TIDES, 8min,. USA
Directed by Andre Silva
Filmed at Masonboro Island, an undeveloped barrier island in southeastern North Carolina, “Tides” contemplates the liminal space between the modern technological world and that more ecological dimension we label as “nature” or “the environment.”
Get to know the filmmaker:
1. What motivated you to make this film?
One of my favorite places to be is one of the uninhabited barrier islands, including the neighboring salt marshes, of Southeast North Carolina early in the morning. When I'm in this environment, I feel like I'm in a liminal space outside of my normal day to day life. I had been waking up before dawn on a weekend day every few weeks to head out to the barrier islands over a 5 year period and noticing the changes in light from pre-dawn to an hour or so after sunrise as well the way different animal sounds populated the environment throughout the morning. I had never intended to create a film about these experiences, but eventually decided to create the film as more of a quick light study (which is the first part of the film). As I continued working on "Tides," over a 5 month period, I added in the reflective text components (part 2 and 3) resulting in a much more involved project than I had initially intended. Originally, I was just looking to create a 1-2 minute film to allow me to take a break from what would eventually be a 3-year time-intensive animation project titled "Revelation to the Disembodied," which also happens to be inspired by the coastal environment.
2. From the idea to the finished product, how long did it take for you
to make this film?
5 months - though as stated in the previous question - I had been doing a sort of pre-production through submersion/observation of the environment for 5 years.
3. How would you describe your film in two words!?
4. What was the biggest obstacle you faced in completing this film?
This was actually a pretty painless film to make. I've primarily worked solo on time-intensive animation projects and those can feel like a slow-motion slog. By comparison, the production on this project was quite short and I got to be in one of my favorite places. I did sink about 3 feet into very soft mud as I was about to set up my tripod at one point. I was alone, so I'm glad I didn't sink any further. That was perhaps the biggest obstacle. Other than that, as with any film starring the more-than-human world, a filmmaker has to be open to what arises in the environment rather than trying to direct.
5. What were your initial reactions when watching the audience talking
about your film in the feedback video?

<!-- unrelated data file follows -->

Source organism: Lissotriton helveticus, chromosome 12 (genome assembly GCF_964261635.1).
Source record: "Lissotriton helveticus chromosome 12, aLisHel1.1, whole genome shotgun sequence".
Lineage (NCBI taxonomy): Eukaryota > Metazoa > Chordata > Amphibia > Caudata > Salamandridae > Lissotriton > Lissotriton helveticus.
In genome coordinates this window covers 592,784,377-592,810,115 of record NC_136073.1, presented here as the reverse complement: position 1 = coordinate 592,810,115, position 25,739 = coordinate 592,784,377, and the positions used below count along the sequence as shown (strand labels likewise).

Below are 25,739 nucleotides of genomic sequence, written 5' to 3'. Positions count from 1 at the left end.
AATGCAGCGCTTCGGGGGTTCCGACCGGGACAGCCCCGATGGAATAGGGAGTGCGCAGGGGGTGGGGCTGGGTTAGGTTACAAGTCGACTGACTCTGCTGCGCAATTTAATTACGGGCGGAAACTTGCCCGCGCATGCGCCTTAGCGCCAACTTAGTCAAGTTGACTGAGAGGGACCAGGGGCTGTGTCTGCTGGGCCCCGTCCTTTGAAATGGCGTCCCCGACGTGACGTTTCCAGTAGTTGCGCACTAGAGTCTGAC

I enjoy creating work that is part of a conversation. I think it's what reminds me that I'm part of the human ecology. I find satisfaction in making film for its own sake, but I think it would get a bit lonely if there was not someone else to receive the message. So - I really appreciated that others were inspired by the film and that each person seemed to take different things away from it.
6. When did you realize that you wanted to make films?
Growing up, I enjoyed being in theater, playing music and making art. I thought filmmaking might be a way to combine all those things.
7. What film have you seen the most in your life?
Ha! That's a good question. It's not a movie, but my wife and I have seen all 7 seasons of Buffy the Vampire Slayer probably about 5 or 6 times.
8. What other elements of the festival experience can we and other
festivals implement to satisfy you and help you further your filmmaking
You all do a great job of providing different forms of feedback and interaction with the films. Generally speaking, it's hard for me to make a lot of film festivals unless they are close to home. I've always enjoyed it when there were online q&as with the audience for festivals that are further away. If you are looking for something to add, this is the only thing I can think of, but you all already do so much, I don't think it is necessary.
9. You submitted to the festival via FilmFreeway. How has your
experiences been working on the festival platform site?
10. What is your favorite meal?
Just about any Indian Food dish. Also, I grew up in Austin Texas so breakfast tacos is another.
11. What is next for you? A new film?
I'm working on a couple of projects. The longer term project is called Films for Trees. As the name implies, part of the process is to create a cinema for private audiences of trees (from different environments).